- Are 'Pure-Play' ETFs a Shrewd Investment – Or a Risk Not Worth Taking?
- Thursday's Wild Stock Market Ride Spotlights 'High-Frequency Trading' as the Latest Worry For Investors
- Goldman Director Linked to Insider Trading on Buffett Investment
- Money Morning Mailbag: What's More Broken – Washington or Wall Street?
- SEC Charges Goldman Sachs With Fraud, Sending Its Stock, Reputation Tumbling
- Odds of IMF Bailout Increase as Greek Bond Prices Plummet
- Having Served its Purpose, TALF Could Soon Turn a Profit for the Fed
- Investing Strategies: How to Decode the New Options Trading Symbols
- It Was a Wonderful Life – And Then Came Securitization
- Continued Corruption on Wall Street is Sapping Investor Confidence on Main Street
- Plan to Repair U.S. Banking System Unveiled by Former Hedge Fund Manager
- Japanese Stocks Rise Today on Buyout, Credit-Market Optimism
But are they too much of a risk?
According to Dictionary.com, a mutual fund is an investment company "that gives small investors access to a well-diversified portfolio of equities, bonds and other securities," professionally managed to "match the objective stated in the (fund's) prospectus."
Traders said that a growing confidence in the strength of the U.S. rebound was a key rally catalyst.
But Money Morning's Shah Gilani was worried.
The new disclosure stems from a government examination into whether Gupta gave inside information to Mr. Rajaratnam about a $5 billion investment Warren Buffett's Berkshire Hathaway (NYSE: BRK.A, BRK.B) made in the Wall Street bank before it became public knowledge.
In a March 22 court filing, the government revealed more details about the information it alleges Rajaratnam received, alleging that he or "co-conspirators" traded on non-public information, including advance notice about the Buffett investment in Goldman.
A week after the Securities and Exchange Commission brought fraud charges against Goldman Sachs, President Barack Obama yesterday (Thursday) blamed the financial meltdown on both Washington and Wall Street in a speech in New York and urged Wall Street giants to stop fighting reform.
The SEC accused Goldman Sachs of failing to disclose vital information on a synthetic collateralized debt obligation (CDO) that was peddled to clients while the bank bet against its success, knowing the bank was likely to come out the winner. The SEC says Goldman used hedge fund Paulson & Co. to pick particularly risky securities for the product with a higher chance of collapsing.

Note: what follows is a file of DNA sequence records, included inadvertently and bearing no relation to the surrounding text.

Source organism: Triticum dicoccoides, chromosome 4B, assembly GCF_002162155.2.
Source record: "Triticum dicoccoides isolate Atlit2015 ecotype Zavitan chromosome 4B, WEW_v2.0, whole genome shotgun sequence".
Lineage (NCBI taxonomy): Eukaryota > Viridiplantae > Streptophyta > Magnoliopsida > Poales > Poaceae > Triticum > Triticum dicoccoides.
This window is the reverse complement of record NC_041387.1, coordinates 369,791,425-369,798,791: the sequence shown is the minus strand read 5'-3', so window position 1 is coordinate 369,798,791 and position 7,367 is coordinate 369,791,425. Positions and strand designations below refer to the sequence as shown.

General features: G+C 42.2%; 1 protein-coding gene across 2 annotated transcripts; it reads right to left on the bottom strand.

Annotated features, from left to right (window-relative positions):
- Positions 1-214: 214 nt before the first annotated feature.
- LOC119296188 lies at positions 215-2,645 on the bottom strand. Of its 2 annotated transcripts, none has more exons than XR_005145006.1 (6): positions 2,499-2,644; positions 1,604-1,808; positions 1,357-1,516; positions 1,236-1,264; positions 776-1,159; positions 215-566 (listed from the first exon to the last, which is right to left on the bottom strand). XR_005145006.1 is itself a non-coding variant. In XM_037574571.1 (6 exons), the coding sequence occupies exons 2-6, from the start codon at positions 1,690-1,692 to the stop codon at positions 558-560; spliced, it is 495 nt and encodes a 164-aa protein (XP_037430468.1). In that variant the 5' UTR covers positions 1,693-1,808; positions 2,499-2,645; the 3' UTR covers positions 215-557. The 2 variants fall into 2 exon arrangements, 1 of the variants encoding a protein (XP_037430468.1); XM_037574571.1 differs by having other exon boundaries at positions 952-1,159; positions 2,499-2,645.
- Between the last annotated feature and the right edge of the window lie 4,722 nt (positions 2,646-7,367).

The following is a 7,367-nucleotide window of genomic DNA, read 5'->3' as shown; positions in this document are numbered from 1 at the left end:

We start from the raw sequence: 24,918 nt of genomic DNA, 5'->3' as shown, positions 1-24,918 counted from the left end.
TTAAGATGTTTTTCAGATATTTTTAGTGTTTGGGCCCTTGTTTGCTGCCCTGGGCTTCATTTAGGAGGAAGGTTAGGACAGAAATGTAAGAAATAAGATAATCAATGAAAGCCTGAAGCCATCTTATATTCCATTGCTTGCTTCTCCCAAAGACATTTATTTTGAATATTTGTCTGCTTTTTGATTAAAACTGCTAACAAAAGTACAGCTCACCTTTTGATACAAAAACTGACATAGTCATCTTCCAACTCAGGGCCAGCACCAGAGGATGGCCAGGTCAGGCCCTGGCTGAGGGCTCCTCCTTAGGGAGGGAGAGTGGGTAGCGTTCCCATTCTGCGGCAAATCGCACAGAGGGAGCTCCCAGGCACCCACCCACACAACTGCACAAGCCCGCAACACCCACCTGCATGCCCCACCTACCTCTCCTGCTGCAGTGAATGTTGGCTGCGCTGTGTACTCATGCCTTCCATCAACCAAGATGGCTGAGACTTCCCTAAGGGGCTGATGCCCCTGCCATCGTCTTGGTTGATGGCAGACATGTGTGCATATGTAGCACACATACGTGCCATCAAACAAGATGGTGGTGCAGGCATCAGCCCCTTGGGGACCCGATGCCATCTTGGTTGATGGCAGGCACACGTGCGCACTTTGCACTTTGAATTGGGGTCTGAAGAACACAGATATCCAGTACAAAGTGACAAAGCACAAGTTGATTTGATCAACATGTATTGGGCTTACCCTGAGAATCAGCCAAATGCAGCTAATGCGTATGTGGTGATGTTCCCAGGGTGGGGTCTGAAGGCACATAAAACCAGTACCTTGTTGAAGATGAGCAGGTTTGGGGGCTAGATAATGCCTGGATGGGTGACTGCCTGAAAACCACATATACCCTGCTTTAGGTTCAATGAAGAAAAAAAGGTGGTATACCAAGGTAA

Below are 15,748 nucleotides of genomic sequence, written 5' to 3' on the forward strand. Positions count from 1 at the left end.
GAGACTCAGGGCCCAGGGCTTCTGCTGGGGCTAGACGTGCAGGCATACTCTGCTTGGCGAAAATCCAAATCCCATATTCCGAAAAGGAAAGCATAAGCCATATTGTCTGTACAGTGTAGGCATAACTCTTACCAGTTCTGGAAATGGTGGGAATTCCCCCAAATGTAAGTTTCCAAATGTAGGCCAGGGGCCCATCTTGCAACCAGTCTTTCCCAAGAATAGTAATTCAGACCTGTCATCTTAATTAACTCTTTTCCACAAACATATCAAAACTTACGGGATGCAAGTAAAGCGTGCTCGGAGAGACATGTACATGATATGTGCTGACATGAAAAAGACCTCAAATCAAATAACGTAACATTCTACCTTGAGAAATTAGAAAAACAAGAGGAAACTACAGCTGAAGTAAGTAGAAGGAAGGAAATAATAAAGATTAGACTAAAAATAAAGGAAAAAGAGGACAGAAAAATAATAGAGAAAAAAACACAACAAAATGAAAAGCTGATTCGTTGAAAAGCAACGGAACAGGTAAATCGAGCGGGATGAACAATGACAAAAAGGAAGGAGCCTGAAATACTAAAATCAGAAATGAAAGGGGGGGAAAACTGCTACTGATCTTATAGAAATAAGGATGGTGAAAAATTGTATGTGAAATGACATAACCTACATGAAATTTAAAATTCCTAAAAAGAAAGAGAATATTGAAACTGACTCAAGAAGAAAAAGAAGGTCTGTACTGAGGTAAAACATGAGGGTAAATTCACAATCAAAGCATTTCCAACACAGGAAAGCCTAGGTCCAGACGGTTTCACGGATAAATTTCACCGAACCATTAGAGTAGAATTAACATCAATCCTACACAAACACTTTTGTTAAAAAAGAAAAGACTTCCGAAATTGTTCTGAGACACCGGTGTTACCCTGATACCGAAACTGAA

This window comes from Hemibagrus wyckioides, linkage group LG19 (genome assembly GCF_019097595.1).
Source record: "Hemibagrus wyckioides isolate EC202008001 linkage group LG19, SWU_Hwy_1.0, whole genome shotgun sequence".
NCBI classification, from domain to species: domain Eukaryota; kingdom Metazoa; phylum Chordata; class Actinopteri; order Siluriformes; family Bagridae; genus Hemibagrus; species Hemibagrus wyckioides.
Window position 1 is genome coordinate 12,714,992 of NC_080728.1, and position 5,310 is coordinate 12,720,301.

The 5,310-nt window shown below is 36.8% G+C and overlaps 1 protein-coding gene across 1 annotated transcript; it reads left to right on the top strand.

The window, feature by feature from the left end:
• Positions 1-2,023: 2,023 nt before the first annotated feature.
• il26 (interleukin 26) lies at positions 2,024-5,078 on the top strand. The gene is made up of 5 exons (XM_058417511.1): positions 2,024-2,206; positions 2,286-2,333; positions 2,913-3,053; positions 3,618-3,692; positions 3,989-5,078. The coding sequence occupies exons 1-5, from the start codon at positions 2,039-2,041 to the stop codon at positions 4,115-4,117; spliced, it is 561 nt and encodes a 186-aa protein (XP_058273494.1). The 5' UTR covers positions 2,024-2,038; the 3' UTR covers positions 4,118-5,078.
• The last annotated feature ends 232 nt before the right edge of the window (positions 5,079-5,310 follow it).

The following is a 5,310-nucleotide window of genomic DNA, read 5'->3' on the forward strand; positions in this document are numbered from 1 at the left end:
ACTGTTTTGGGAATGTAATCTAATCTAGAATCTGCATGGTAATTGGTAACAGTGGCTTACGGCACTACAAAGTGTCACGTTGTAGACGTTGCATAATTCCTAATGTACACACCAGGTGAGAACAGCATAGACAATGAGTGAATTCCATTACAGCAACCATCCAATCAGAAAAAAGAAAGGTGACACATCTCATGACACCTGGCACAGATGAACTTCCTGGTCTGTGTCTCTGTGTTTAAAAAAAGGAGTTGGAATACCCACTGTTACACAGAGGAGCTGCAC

The whole financial sector slid after the SEC's announcement. Goldman's stock fell over 12% Friday to close at $160.70 a share.
Economists expressed new doubts over the country's banks and short term funding plans and warned that recent developments now threaten to create a vicious cycle of bad news.
"The fear factor is beginning to creep in. In fact, it's galloping in," Neil Mellor, a senior currencies analyst at Bank of New York Mellon Corp. (NYSE: BK) in London told The Wall Street Journal.
In an interview with Dow Jones Newswires, Dudley, the president and chief executive officer of the Federal Reserve Bank of New York, said that the TALF program has reignited the market for securities backed by loans on vehicles and credit-card debt.
TALF was launched by the Fed to entice buyers to buy new bonds backed by auto and student loans. At the time, investors were reluctant to purchase securities backed by shaky collateral, fearing they would lose their entire investment.
But the "government" had nothing to do with it.
The idea for a new option-quotation format was actually put forth back in 2005 by securities industry insiders whose companies were struggling to find ways to deal with the rapidly growing number of optionable stocks, index options, short-dated "serial" options, long-term issues such as LEAPs - and the expanding strike-price ranges for all of them.
With the guidance of the Options Clearing Corporation (OCC), a group was organized and tasked with creating what was subsequently dubbed the Options Symbology Initiative (OSI) - a system to "overhaul the symbology used in representing listed option contracts in data transmissions between market constituents."
If nothing else, this landmark court case should make one thing very clear: Securitization - the product of the finest brains of Wall Street for more than two decades - doesn't work as advertised.
Historically, mortgage loans were made by small local institutions, which knew the borrowers personally and took the credit risk themselves.
A couple of days ago, I caught an episode of the American Experience on my local PBS station that covered 1929 stock market crash. The episode in question had premiered in 1990, and featured first-hand accounts - as well as interviews - with historian Robert Sobel and economist John Kenneth Galbraith. It has an interview with Patricia Livermore, daughter-in-law of trading great Jesse L. Livermore and the subject of the annotated version of "Reminiscences of a Stock Operator" that I just completed. (Publication date is Jan. 10).
It won't work.
What is needed - and what would arrest the slide in U.S. housing prices - is a renewed general confidence in protective regulations, and tax incentives for investors to buy troubled assets and to make equity investments in banks.